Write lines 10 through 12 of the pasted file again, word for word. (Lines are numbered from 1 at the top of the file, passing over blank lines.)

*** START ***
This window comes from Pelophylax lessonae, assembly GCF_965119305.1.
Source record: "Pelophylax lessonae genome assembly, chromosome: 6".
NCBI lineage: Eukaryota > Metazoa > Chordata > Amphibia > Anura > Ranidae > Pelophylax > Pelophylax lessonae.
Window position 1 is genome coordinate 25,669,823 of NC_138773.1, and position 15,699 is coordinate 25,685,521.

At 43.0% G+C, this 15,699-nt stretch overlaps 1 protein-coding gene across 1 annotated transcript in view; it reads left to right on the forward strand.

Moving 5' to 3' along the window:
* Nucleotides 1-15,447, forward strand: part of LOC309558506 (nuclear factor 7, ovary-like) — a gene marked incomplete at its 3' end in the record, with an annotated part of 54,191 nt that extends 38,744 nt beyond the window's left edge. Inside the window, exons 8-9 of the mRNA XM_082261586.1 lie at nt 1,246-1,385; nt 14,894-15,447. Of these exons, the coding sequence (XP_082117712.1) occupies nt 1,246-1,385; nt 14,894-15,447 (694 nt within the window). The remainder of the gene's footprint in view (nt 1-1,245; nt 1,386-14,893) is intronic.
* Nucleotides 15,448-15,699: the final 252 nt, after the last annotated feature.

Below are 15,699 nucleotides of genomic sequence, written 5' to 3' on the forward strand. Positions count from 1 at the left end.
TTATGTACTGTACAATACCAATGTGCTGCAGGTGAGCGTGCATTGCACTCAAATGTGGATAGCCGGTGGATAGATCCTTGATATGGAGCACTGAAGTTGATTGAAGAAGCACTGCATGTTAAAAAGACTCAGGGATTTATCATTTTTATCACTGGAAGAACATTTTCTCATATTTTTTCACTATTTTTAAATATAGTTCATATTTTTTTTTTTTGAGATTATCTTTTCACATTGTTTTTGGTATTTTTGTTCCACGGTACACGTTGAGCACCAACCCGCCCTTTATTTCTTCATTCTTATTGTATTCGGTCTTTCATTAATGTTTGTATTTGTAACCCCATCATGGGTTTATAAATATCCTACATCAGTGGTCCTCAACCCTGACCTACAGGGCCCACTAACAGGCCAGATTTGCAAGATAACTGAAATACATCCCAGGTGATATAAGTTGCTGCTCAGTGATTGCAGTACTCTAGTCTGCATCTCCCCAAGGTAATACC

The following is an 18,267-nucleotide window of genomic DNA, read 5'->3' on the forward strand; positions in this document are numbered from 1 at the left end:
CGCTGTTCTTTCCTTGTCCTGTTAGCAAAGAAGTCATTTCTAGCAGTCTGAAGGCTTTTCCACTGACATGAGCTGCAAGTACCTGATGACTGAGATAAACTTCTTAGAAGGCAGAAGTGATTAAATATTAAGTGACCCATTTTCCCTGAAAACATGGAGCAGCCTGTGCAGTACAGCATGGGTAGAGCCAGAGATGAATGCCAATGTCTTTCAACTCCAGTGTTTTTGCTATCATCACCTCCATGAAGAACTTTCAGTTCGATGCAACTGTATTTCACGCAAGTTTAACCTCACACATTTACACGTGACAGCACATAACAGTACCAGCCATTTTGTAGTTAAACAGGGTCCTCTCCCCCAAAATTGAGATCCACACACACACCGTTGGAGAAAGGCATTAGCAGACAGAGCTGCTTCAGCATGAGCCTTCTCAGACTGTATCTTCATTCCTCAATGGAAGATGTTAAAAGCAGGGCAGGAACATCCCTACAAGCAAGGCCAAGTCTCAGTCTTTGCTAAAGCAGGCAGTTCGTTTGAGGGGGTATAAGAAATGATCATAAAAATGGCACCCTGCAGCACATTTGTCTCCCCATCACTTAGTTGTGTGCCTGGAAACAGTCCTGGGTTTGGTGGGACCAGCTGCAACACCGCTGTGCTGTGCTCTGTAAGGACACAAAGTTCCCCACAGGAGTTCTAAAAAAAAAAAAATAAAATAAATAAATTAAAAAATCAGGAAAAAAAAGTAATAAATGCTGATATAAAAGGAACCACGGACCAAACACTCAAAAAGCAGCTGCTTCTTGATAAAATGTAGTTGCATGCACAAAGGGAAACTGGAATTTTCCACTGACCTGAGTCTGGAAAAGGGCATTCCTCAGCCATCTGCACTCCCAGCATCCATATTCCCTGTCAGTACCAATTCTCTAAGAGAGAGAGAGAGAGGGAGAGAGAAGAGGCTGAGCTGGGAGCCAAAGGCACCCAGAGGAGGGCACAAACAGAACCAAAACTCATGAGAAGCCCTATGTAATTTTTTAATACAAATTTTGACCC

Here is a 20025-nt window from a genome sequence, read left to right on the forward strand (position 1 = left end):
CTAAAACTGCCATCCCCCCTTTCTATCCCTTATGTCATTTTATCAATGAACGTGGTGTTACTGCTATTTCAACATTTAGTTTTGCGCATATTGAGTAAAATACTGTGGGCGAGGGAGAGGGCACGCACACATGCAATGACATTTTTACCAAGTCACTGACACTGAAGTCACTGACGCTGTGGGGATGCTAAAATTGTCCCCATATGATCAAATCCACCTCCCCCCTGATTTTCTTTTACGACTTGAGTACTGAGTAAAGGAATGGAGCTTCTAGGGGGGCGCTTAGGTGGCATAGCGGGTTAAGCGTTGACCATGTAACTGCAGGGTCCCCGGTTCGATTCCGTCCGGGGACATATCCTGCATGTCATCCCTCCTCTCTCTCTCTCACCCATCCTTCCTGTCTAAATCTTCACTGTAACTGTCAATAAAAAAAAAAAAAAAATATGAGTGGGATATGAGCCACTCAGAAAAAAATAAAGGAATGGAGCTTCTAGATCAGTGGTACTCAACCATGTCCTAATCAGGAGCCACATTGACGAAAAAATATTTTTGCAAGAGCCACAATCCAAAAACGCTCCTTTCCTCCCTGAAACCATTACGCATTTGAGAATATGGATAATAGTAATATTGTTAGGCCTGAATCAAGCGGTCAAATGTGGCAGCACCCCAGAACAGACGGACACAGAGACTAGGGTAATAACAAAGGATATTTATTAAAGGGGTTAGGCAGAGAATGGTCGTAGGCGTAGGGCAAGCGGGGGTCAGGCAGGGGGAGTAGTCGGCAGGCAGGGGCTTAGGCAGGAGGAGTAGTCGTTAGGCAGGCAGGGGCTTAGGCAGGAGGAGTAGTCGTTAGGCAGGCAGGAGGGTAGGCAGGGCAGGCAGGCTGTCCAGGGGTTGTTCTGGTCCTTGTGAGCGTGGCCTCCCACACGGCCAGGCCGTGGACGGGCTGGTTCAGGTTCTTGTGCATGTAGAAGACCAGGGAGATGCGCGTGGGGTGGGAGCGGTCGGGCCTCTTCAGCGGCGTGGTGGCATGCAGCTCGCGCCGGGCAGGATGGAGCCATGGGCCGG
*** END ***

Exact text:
TTATGTACTGTACAATACCAATGTGCTGCAGGTGAGCGTGCATTGCACTCAAATGTGGATAGCCGGTGGATAGATCCTTGATATGGAGCACTGAAGTTGATTGAAGAAGCACTGCATGTTAAAAAGACTCAGGGATTTATCATTTTTATCACTGGAAGAACATTTTCTCATATTTTTTCACTATTTTTAAATATAGTTCATATTTTTTTTTTTTGAGATTATCTTTTCACATTGTTTTTGGTATTTTTGTTCCACGGTACACGTTGAGCACCAACCCGCCCTTTATTTCTTCATTCTTATTGTATTCGGTCTTTCATTAATGTTTGTATTTGTAACCCCATCATGGGTTTATAAATATCCTACATCAGTGGTCCTCAACCCTGACCTACAGGGCCCACTAACAGGCCAGATTTGCAAGATAACTGAAATACATCCCAGGTGATATAAGTTGCTGCTCAGTGATTGCAGTACTCTAGTCTGCATCTCCCCAAGGTAATACC

The following is an 18,267-nucleotide window of genomic DNA, read 5'->3' on the forward strand; positions in this document are numbered from 1 at the left end:
CGCTGTTCTTTCCTTGTCCTGTTAGCAAAGAAGTCATTTCTAGCAGTCTGAAGGCTTTTCCACTGACATGAGCTGCAAGTACCTGATGACTGAGATAAACTTCTTAGAAGGCAGAAGTGATTAAATATTAAGTGACCCATTTTCCCTGAAAACATGGAGCAGCCTGTGCAGTACAGCATGGGTAGAGCCAGAGATGAATGCCAATGTCTTTCAACTCCAGTGTTTTTGCTATCATCACCTCCATGAAGAACTTTCAGTTCGATGCAACTGTATTTCACGCAAGTTTAACCTCACACATTTACACGTGACAGCACATAACAGTACCAGCCATTTTGTAGTTAAACAGGGTCCTCTCCCCCAAAATTGAGATCCACACACACACCGTTGGAGAAAGGCATTAGCAGACAGAGCTGCTTCAGCATGAGCCTTCTCAGACTGTATCTTCATTCCTCAATGGAAGATGTTAAAAGCAGGGCAGGAACATCCCTACAAGCAAGGCCAAGTCTCAGTCTTTGCTAAAGCAGGCAGTTCGTTTGAGGGGGTATAAGAAATGATCATAAAAATGGCACCCTGCAGCACATTTGTCTCCCCATCACTTAGTTGTGTGCCTGGAAACAGTCCTGGGTTTGGTGGGACCAGCTGCAACACCGCTGTGCTGTGCTCTGTAAGGACACAAAGTTCCCCACAGGAGTTCTAAAAAAAAAAAAATAAAATAAATAAATTAAAAAATCAGGAAAAAAAAGTAATAAATGCTGATATAAAAGGAACCACGGACCAAACACTCAAAAAGCAGCTGCTTCTTGATAAAATGTAGTTGCATGCACAAAGGGAAACTGGAATTTTCCACTGACCTGAGTCTGGAAAAGGGCATTCCTCAGCCATCTGCACTCCCAGCATCCATATTCCCTGTCAGTACCAATTCTCTAAGAGAGAGAGAGAGAGGGAGAGAGAAGAGGCTGAGCTGGGAGCCAAAGGCACCCAGAGGAGGGCACAAACAGAACCAAAACTCATGAGAAGCCCTATGTAATTTTTTAATACAAATTTTGACCC